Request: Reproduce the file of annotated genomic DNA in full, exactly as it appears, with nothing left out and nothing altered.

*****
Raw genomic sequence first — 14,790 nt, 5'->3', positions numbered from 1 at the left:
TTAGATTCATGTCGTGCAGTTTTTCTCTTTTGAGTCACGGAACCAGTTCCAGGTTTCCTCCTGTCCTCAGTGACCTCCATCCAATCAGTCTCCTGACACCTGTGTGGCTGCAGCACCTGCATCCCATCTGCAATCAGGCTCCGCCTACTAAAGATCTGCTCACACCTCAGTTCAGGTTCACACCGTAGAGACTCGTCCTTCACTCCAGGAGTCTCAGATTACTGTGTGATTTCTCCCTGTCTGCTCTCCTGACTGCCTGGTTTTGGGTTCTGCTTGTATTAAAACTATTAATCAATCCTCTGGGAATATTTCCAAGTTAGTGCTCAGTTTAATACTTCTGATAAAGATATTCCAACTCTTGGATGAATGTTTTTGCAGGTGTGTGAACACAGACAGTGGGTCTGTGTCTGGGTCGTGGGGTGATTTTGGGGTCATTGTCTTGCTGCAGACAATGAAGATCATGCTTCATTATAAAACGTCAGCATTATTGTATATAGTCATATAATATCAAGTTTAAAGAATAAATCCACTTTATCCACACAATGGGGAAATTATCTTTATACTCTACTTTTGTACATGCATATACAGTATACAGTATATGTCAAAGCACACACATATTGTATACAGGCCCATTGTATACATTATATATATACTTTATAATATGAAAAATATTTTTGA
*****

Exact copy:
Raw genomic sequence first — 14,790 nt, 5'->3', positions numbered from 1 at the left:
TTAGATTCATGTCGTGCAGTTTTTCTCTTTTGAGTCACGGAACCAGTTCCAGGTTTCCTCCTGTCCTCAGTGACCTCCATCCAATCAGTCTCCTGACACCTGTGTGGCTGCAGCACCTGCATCCCATCTGCAATCAGGCTCCGCCTACTAAAGATCTGCTCACACCTCAGTTCAGGTTCACACCGTAGAGACTCGTCCTTCACTCCAGGAGTCTCAGATTACTGTGTGATTTCTCCCTGTCTGCTCTCCTGACTGCCTGGTTTTGGGTTCTGCTTGTATTAAAACTATTAATCAATCCTCTGGGAATATTTCCAAGTTAGTGCTCAGTTTAATACTTCTGATAAAGATATTCCAACTCTTGGATGAATGTTTTTGCAGGTGTGTGAACACAGACAGTGGGTCTGTGTCTGGGTCGTGGGGTGATTTTGGGGTCATTGTCTTGCTGCAGACAATGAAGATCATGCTTCATTATAAAACGTCAGCATTATTGTATATAGTCATATAATATCAAGTTTAAAGAATAAATCCACTTTATCCACACAATGGGGAAATTATCTTTATACTCTACTTTTGTACATGCATATACAGTATACAGTATATGTCAAAGCACACACATATTGTATACAGGCCCATTGTATACATTATATATATACTTTATAATATGAAAAATATTTTTGA